Here's something for grumps to be happy about: Being unhappy is not going to shorten your life.
Research published in the well-known medical journal Lancet debunks the widespread belief that happy people live longer. Using data from 720,000 women between 50 and 69, scientists found no link between glumness and mortality. Ditto for happy-go-lucky types.
The study, funded by the UK Medical Research Council, followed the women over 10 years, taking note of who died and the cause of death in each case.
Conventional wisdom, based on a slew of other studies, was that a sunny disposition can protect against heart disease and other serious health problems. But the scientists behind the new research say that the previous studies were flawed because they didn't consider that poor health itself can cause unhappiness. Not the other way around. And of course, poor health can lead to death.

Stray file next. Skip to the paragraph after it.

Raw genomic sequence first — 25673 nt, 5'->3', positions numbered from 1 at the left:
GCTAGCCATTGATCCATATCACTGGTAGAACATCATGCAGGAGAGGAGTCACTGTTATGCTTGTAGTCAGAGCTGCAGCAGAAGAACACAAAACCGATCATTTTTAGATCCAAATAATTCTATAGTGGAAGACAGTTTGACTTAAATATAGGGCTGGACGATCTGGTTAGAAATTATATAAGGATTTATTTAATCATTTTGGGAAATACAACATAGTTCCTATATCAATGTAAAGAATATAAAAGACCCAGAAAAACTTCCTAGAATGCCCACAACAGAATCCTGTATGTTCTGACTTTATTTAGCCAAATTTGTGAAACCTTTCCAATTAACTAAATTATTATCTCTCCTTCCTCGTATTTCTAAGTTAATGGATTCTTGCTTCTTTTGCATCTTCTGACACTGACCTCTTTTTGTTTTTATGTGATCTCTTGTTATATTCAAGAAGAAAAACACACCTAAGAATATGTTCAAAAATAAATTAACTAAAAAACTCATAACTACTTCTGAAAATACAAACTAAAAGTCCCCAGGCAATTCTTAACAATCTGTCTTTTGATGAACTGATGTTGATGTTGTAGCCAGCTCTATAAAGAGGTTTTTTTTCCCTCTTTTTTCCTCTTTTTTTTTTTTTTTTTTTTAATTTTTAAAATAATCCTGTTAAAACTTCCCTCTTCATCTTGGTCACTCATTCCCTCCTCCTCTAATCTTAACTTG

"This finding refutes the large effects of unhappiness and stress on mortality that others have claimed," said Sir Richard Peto, an author of the study and a professor of medical statistics and epidemiology at the University of Oxford.
Still, some observers noted that measuring emotions is more nuanced and complex than simply declaring happiness or unhappiness.
"I would have liked to see more discussion of how people translate these complicated feelings into a self-report of happiness," said Baruch Fischhoff, a psychologist at Carnegie Mellon University who studies decisionmaking, who was not involved in the study. "Think about everything that's going on in your life and tell me how happy you are. Happiness is a squishy measure."